For organizations without a software distribution infrastructure like Configuration Manager 2007 or SMS 2003, Microsoft Deployment provides a “Lite Touch Installation” (LTI) option through the newly included Deployment Workbench. Further detailed guidance and a number of free tools help to walk you through the deployment process while automating much of the deployment process. Microsoft Deployment notably provides predefined task sequence templates that support the implementation of multiple client and server deployment scenarios.
Windows Vista operating system images are typically around three to four times larger than Windows XP images. If you are deploying an operating system image to hundreds of targeted computers, the old model of one OS image sent per targeted computer can take its toll on the network. For example, one 4GB image to 100 computers requires 400GB of data to pass over the network.
With multicast support available in updated Windows Server 2008 Windows Deployment Services (WDS), you can drastically eliminate the number of times that OS image is passed over the network. The new system allows targeted PCs to join at any phase in the file transfer. Further, any files missed at the beginning of the transfer can be applied in a second loop of the process. Using our 100 computer example, multicasting can eliminate the previous 400GB load in many cases to an 8GB to 16GB load over the wire.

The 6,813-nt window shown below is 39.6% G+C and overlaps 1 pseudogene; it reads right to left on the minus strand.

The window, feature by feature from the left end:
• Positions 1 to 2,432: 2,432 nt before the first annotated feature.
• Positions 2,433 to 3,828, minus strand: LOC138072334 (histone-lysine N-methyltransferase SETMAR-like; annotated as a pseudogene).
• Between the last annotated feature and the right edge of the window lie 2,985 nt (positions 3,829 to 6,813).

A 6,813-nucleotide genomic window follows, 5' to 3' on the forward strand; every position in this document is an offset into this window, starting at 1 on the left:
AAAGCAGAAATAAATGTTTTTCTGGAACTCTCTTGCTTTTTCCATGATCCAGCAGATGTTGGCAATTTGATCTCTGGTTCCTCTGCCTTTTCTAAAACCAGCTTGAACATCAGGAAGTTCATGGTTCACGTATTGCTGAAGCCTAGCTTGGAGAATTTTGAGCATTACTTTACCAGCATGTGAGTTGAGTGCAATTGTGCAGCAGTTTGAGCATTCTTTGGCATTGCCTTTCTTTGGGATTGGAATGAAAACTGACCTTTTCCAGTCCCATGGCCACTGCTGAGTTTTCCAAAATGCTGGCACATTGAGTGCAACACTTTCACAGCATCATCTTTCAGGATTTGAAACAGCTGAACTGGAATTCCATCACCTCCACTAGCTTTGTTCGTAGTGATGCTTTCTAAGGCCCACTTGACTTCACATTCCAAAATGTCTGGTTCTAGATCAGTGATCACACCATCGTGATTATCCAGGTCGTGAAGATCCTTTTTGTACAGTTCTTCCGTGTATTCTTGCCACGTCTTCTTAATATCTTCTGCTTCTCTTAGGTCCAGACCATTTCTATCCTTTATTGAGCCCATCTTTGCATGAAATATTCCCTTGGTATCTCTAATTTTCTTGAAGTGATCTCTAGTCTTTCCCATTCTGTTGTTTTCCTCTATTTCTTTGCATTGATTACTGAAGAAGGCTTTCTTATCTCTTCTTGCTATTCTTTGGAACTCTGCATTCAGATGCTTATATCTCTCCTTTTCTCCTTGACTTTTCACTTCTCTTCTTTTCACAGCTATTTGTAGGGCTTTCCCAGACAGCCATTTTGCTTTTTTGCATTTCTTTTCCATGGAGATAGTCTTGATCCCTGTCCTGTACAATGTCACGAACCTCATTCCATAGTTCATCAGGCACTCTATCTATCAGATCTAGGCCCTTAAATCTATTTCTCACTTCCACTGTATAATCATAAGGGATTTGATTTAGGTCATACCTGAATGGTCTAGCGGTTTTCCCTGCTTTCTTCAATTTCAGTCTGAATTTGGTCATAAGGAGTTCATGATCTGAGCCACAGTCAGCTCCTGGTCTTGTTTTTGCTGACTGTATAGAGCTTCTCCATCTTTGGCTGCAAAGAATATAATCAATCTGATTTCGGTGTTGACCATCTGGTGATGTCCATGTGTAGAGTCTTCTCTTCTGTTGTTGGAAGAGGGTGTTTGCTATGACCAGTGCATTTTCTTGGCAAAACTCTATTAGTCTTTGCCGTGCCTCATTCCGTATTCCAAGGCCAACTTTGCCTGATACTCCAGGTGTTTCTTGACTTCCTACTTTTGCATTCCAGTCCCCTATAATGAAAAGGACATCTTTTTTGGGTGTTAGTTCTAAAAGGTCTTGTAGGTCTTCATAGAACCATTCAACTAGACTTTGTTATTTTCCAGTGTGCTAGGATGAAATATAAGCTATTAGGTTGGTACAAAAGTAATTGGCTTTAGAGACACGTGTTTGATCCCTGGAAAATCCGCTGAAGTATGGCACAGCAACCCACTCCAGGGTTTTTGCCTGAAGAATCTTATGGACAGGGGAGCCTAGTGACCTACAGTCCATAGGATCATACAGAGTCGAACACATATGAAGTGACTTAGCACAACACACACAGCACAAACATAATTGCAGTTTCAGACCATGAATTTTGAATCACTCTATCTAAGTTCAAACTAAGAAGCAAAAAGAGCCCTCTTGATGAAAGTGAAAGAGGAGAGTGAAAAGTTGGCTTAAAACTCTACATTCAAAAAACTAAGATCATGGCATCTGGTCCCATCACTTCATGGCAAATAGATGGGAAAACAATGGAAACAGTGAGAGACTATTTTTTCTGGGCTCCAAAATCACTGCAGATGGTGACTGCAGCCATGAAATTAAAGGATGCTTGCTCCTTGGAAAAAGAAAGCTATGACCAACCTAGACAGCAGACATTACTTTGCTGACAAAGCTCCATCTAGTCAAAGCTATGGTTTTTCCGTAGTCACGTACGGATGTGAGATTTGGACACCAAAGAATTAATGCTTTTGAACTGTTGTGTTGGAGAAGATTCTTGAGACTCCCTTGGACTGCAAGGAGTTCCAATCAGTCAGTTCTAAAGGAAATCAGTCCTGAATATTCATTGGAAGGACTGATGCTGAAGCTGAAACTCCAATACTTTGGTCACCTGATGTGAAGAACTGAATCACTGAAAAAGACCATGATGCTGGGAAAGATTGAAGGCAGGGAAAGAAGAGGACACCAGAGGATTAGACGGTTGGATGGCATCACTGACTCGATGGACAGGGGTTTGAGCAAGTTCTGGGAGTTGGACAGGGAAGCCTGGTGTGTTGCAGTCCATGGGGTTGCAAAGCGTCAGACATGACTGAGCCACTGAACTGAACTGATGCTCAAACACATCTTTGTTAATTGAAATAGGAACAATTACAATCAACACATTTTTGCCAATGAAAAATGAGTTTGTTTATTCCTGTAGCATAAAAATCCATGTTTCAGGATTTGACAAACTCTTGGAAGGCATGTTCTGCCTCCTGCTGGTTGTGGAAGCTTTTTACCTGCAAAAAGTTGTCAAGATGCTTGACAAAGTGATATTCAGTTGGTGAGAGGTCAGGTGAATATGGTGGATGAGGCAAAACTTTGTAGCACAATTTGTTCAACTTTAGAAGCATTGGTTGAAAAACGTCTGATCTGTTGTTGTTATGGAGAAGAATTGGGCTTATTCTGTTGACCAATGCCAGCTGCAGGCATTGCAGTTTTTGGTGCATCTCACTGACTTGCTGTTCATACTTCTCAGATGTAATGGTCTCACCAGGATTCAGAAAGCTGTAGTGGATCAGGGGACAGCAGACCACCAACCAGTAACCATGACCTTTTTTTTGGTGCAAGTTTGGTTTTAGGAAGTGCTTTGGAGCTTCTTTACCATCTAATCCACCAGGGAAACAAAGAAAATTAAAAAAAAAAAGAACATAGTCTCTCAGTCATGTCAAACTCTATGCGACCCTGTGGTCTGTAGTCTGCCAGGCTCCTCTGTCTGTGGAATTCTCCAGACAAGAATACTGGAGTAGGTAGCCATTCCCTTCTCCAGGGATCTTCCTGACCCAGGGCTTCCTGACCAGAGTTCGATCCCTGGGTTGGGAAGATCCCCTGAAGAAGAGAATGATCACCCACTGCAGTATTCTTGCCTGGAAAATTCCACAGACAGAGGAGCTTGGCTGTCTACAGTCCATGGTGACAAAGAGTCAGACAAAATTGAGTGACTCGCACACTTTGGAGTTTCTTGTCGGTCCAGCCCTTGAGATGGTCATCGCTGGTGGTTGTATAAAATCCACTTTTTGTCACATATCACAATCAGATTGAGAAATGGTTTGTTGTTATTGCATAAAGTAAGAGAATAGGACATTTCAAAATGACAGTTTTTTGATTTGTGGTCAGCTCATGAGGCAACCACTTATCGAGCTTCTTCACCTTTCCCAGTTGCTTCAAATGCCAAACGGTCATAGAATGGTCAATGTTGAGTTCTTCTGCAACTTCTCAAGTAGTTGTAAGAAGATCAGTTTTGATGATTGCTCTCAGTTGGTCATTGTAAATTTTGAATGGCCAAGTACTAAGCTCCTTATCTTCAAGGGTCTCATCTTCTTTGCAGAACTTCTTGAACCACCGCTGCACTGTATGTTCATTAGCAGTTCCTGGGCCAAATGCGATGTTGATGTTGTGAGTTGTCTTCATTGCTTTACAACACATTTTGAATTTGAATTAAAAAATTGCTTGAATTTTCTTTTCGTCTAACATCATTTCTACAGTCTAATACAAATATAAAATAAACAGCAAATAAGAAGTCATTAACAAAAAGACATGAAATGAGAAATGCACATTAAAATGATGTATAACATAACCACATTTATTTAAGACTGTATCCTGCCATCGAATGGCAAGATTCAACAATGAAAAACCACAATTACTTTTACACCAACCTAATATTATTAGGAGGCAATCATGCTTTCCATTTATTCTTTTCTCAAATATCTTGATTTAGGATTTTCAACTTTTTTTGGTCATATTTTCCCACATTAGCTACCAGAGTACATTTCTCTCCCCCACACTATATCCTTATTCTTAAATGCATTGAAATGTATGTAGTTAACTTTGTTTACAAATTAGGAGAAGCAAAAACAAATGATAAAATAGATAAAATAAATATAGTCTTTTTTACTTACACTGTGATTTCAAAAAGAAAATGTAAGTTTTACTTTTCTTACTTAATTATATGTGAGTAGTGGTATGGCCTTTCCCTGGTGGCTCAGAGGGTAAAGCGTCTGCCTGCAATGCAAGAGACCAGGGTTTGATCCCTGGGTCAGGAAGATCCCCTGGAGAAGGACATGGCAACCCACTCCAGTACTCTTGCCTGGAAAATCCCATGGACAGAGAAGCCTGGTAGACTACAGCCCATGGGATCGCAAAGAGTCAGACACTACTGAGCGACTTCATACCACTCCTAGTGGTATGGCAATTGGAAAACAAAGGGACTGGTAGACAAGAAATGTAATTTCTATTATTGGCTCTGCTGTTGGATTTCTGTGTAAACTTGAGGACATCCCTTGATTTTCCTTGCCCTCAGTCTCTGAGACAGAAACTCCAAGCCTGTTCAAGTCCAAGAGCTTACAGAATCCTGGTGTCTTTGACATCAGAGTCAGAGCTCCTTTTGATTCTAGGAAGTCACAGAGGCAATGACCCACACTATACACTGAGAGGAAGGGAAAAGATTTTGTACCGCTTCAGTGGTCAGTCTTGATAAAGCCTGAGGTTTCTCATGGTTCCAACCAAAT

Updates to Trivial File Transfer Protocol (TFTP) used with WDS, reduce network congestion and control data flow compared to other multicast solutions. This feature will save you time, bandwidth and help ensure other services are running as needed.
Microsoft Deployment offers detailed project management guidance and job aids for all deployment roles. It also separates technical documentation for the products and technologies to facilitate automation tasks. Tasks are divided into logical groupings and tools are provided where automation is required. Microsoft Deployment provides project management knowledge and tool integration. For example, you can receive end-to-end guidance and tools for application compatibility tasks and compatibility mitigation strategies. The Application Management Feature Team Guide provides tools and processes for discovering, prioritizing, and testing applications.
To assist with the integration of key tasks and team collaboration, Microsoft Deployment provides individualized tools and guidance specifically designed for many of the roles in the deployment process, including Release Management, Infrastructure Remediation, Image Engineering, Application Management, Migration, Security, Deployment, Operations Readiness, and Testing. Job aids and templates are provided for Deployment Business Case, Project Plan, Vision Scope, Functional Specification, Assessment Template, Inventory Template, Test Plan, Pilot Plan, Migration Plan, Risk Plan, Training Plan, and Communications Plan.
In total, Microsoft Deployment brings significant automation and guidance to the task of building and deploying OS images. While no tool will make the complex task of updating the desktop infrastructure easy, we believe that Microsoft Deployment helps make the project more manageable and reliable.
For up-to-date news, tips, workarounds and fixes, be sure to visit the Microsoft Deployment Team Blog at http://blogs.technet.com/msdeployment.
© 2008 Microsoft Corporation. All rights reserved. Microsoft, Windows, Windows Server and Windows Vista, are registered trademarks of Microsoft Corporation in the United States and/or other countries.